This is our review of the AspirePlus lounge at Bristol Airport.
Our first volunteer reviewer was Colin who kindly sent in this review of the AspirePlus lounge at Bristol Airport:
“The AspirePlus Lounge at Bristol Airport is opposite the regular Aspire Lounge. None of the main cards – Priority Pass, DragonPass or Lounge Club list the AspirePlus lounge, only the regular Aspire Lounge.
I had a free pass courtesy of LoungeBuddy, who were keen to get a review, and my wife got in with a DragonPass card and a £10 supplement. I assume this deal also works for Priority Pass and Lounge Club. LoungeBuddy charge £35 normally, and Aspire themselves sell entrance for £29.99 (£3 discount for senior citizens) so using a lounge card is better value if you fancy a change from the regular lounge.
The lounge was fairly newly I think and not many people could have used any lounge cards. The receptionist really struggled to know what to do with my card.
Seating was very comfortable and stylish, particularly the loungers (a sort of high-backed chaise longue),
….. and many chairs had USB points and / or mains sockets.
Both hot and cold food was served. The hot seemed better than the normal Aspire fare. I normally go for No 1 Traveller lounges as their food options used to be better, though recently the menu seems to have been downgraded.
The lounge’s own blurb says they serve premium wines, suggesting they might be better than in standard Aspire lounges. Whether that is the case I can’t say, as the wines were only on a service basis and I can’t remember them making a big thing of the labels.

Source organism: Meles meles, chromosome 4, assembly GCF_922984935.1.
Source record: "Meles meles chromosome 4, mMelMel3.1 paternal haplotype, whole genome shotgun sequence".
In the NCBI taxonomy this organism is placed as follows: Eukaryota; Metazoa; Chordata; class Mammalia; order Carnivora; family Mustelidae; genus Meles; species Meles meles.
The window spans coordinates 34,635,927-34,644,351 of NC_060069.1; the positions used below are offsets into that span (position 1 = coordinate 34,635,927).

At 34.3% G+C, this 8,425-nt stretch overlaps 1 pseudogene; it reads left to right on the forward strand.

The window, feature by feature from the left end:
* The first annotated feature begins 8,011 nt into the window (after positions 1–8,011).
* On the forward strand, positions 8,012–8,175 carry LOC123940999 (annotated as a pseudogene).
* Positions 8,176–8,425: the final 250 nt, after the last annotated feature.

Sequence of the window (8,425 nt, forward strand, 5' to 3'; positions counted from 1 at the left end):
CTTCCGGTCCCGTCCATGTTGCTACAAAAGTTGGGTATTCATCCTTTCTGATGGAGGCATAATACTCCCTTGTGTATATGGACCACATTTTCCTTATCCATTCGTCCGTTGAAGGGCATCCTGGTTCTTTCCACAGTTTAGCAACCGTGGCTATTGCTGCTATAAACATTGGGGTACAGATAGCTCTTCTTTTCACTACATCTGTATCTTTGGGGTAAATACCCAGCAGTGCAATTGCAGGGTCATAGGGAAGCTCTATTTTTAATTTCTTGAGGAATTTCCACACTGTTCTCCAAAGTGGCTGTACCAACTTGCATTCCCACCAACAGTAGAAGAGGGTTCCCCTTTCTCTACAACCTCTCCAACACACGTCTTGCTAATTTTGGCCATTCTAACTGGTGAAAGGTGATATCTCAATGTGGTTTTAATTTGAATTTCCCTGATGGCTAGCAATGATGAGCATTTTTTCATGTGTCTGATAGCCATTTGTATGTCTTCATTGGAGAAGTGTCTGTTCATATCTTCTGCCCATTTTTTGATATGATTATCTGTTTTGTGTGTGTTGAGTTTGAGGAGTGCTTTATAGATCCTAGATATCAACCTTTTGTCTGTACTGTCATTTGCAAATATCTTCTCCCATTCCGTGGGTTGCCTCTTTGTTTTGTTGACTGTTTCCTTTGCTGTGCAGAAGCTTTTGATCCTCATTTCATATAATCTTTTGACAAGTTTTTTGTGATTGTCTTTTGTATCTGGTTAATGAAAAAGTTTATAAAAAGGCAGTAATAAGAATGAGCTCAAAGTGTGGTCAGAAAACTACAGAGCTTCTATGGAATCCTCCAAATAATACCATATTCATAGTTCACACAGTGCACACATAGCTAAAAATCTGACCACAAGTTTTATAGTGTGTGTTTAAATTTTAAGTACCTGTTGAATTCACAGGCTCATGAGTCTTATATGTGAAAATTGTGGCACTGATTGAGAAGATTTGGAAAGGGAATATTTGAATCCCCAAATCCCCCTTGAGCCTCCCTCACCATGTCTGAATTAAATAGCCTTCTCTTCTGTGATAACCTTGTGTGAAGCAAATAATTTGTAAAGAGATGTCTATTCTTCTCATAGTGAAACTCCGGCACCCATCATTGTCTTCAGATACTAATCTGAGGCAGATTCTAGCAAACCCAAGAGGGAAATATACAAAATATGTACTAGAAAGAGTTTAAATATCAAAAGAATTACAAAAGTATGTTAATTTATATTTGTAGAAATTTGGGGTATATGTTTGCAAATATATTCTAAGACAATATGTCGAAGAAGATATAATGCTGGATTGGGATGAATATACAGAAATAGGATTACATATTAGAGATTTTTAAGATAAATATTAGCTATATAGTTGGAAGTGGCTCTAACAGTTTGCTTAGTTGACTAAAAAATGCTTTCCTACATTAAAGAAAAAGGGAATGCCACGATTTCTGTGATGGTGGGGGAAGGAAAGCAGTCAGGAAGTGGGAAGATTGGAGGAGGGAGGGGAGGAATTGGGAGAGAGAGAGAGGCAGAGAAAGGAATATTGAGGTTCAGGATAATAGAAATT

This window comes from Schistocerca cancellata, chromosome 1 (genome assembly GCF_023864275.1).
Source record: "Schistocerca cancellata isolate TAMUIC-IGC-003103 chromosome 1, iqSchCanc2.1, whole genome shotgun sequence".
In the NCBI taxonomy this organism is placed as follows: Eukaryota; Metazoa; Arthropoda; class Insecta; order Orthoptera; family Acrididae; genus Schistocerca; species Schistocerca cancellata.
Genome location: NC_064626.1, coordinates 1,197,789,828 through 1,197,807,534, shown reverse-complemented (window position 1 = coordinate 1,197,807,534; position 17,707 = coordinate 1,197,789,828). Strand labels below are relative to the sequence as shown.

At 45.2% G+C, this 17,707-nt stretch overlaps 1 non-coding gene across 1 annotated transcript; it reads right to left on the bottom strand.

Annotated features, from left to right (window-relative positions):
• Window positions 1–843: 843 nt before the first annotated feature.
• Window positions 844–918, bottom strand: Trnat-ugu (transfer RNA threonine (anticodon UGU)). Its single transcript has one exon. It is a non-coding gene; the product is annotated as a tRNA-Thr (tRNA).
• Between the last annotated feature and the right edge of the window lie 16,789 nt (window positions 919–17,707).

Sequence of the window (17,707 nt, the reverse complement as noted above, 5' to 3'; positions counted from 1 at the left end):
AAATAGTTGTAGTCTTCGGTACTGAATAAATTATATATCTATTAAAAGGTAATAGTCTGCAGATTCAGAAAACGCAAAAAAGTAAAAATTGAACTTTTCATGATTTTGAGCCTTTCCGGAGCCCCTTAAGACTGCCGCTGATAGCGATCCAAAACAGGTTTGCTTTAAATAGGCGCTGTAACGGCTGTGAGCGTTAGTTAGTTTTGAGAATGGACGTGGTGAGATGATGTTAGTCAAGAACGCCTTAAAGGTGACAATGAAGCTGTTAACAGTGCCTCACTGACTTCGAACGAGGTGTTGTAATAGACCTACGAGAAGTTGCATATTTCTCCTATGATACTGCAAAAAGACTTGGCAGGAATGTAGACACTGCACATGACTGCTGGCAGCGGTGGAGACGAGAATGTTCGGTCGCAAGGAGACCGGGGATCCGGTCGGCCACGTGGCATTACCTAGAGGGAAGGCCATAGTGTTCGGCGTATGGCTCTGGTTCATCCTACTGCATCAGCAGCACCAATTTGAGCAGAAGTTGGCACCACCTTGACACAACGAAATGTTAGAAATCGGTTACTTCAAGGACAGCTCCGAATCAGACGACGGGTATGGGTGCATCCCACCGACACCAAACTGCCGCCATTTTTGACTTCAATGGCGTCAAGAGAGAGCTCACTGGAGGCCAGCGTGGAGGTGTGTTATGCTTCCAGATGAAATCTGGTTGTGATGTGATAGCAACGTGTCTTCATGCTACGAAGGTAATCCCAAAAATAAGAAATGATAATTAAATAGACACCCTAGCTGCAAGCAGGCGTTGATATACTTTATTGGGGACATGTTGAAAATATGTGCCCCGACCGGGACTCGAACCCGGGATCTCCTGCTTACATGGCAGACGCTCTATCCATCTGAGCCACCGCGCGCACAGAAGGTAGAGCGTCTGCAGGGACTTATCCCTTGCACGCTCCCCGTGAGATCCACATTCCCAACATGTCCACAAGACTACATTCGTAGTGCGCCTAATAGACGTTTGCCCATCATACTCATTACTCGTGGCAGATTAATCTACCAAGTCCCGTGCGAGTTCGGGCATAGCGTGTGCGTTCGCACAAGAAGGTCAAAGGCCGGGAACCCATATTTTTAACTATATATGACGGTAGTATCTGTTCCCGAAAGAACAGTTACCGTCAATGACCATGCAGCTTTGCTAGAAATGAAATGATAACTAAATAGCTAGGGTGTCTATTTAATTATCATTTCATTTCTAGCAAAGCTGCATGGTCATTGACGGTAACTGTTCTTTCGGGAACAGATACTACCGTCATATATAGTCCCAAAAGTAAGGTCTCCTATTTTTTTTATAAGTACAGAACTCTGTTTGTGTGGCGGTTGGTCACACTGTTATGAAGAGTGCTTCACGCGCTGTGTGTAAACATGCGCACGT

This may not be universal but one plus for Aspire lounges, just based on visits at Stansted and Bristol is that toilets are located in the lounge, so you don’t have to wander off to find an airport toilet.
On the other hand, all the newspapers and magazines are plastered with ‘Do not remove’ stickers. (No1 Traveller in comparison seems to be pretty relaxed about taking them on-board your flight.) There’s nothing worse than being called for your flight halfway through an interesting article, never to discover how it ends!
The main reasons to use the AspirePlus lounge in Bristol are that it should be quieter and does not admit children, so singles and couples can have a more peaceful time.
The ‘no children’ policy is displayed on the front desk, but you might not easily spot it on their website where it’s tucked in the ‘Further Lounge Information’.
As you can see from the photos, there were only a couple of other people in the lounge when I visited on a late afternoon. In comparison the Aspire lounge opposite was packed.
If you’ve got a longer stopover this might be worth a visit. For a quick drink and nibbles the regular lounge is perfectly adequate.”
Thanks Colin. If you want to book a space in the Bristol AspirePlus lounge in advance, you can do it on the Aspire website here.
How to get FREE airport lounge access via UK credit cards (May 2021)
As a reminder, here are the three options to get FREE airport lounge access via a credit or charge card:
The Platinum Card from American Express comes with two free Priority Pass cards, one for you and one for a supplementary cardholder. Each card admits two so a family of four gets in free. You get access to all 1,300 lounges in the Priority Pass network – search it here.
Additional lounge visits are charged at £20. You get two more free visits for every year you keep the card.
There is no annual fee for Amex Gold in Year 1 and a 20,000 points sign-up bonus. Full details are in our American Express Preferred Rewards Gold review here.
HSBC Premier World Elite Mastercard gets you get a free LoungeKey card, allowing you access to the LoungeKey network. Guests are charged at £20 although it may be cheaper to pay £60 for a supplementary credit card for your partner.
The card has a fee of £195 and there are strict financial requirements to become a HSBC Premier customer. Full details are in my HSBC Premier World Elite Mastercard review.
PS. You can find all of HfP’s UK airport lounge reviews – and we’ve been to most of them – indexed here.